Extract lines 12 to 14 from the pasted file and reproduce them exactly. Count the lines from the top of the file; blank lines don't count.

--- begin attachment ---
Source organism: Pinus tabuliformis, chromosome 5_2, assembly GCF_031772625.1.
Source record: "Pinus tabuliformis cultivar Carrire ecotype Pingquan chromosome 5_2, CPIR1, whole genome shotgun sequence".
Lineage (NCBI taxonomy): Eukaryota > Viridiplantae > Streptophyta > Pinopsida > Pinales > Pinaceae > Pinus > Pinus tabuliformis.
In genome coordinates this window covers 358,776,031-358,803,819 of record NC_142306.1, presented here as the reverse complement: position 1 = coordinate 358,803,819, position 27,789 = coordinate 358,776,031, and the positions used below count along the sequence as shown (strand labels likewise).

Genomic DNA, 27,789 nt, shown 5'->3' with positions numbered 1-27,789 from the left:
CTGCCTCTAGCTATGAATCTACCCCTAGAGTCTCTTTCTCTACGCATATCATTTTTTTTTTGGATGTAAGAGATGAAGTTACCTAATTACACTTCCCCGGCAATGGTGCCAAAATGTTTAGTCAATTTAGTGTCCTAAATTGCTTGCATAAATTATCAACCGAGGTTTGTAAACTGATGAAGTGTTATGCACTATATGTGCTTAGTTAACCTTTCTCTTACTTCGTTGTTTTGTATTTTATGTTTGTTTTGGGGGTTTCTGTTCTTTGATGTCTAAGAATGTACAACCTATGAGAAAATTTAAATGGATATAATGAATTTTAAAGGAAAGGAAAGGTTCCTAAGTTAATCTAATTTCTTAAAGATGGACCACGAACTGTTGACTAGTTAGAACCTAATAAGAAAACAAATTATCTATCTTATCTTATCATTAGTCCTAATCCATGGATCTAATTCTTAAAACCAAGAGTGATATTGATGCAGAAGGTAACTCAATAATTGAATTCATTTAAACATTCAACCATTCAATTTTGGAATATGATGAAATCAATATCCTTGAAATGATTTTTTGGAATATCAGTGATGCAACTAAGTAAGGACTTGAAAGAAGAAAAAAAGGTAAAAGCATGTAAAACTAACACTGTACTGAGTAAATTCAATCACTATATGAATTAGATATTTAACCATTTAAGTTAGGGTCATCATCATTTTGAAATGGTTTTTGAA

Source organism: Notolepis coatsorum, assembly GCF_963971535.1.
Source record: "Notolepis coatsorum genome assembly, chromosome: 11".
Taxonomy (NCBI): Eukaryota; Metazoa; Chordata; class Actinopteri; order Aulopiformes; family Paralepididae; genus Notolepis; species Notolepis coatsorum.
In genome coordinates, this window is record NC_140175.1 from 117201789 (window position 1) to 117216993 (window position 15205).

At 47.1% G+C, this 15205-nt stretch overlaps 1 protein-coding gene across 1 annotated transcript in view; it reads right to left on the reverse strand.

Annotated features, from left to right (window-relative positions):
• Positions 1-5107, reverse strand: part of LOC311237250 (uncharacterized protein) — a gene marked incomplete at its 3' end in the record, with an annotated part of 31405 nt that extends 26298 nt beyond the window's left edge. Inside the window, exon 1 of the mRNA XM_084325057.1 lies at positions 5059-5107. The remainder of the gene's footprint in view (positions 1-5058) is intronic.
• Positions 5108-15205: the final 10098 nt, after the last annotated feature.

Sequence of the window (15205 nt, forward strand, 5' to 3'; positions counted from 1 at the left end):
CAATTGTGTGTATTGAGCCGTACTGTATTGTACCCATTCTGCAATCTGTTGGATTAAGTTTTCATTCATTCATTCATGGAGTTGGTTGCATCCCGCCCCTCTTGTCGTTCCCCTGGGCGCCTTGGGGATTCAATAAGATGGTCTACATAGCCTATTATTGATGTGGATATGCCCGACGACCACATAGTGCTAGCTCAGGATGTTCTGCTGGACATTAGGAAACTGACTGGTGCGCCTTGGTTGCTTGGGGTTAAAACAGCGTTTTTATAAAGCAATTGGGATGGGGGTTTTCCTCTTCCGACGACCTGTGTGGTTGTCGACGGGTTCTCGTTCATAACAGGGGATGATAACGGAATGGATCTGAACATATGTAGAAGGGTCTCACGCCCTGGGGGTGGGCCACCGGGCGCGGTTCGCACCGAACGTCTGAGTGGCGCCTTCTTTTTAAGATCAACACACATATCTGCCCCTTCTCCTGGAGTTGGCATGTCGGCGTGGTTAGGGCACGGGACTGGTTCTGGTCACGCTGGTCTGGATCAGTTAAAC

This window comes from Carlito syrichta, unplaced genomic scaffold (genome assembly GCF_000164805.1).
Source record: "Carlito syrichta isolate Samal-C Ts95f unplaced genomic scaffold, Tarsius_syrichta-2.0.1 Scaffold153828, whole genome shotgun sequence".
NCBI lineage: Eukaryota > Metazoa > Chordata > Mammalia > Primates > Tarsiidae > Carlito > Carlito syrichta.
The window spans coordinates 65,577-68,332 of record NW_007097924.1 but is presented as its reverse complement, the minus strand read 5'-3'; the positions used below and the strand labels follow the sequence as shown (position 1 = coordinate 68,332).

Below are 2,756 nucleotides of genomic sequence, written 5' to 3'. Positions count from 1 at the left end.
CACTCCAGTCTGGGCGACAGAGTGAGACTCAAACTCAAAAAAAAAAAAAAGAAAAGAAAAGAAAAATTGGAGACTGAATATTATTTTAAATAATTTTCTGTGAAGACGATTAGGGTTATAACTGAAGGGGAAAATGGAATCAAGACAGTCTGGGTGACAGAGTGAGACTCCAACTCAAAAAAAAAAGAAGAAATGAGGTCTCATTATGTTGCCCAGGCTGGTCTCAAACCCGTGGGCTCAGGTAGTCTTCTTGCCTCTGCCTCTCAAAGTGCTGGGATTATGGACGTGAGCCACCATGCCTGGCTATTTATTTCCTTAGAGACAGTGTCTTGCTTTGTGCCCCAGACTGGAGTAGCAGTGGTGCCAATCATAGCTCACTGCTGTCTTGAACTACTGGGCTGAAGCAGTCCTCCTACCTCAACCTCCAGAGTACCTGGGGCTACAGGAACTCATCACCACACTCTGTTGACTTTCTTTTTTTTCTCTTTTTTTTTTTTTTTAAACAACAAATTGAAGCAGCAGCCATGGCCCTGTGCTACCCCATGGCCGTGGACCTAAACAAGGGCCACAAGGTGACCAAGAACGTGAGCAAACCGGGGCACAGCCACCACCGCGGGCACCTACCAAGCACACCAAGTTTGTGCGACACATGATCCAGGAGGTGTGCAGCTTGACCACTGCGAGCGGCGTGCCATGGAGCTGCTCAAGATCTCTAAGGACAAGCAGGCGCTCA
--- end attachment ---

Annotated features, from left to right (window-relative positions):
• Positions 1-5107, reverse strand: part of LOC311237250 (uncharacterized protein) — a gene marked incomplete at its 3' end in the record, with an annotated part of 31405 nt that extends 26298 nt beyond the window's left edge. Inside the window, exon 1 of the mRNA XM_084325057.1 lies at positions 5059-5107. The remainder of the gene's footprint in view (positions 1-5058) is intronic.
• Positions 5108-15205: the final 10098 nt, after the last annotated feature.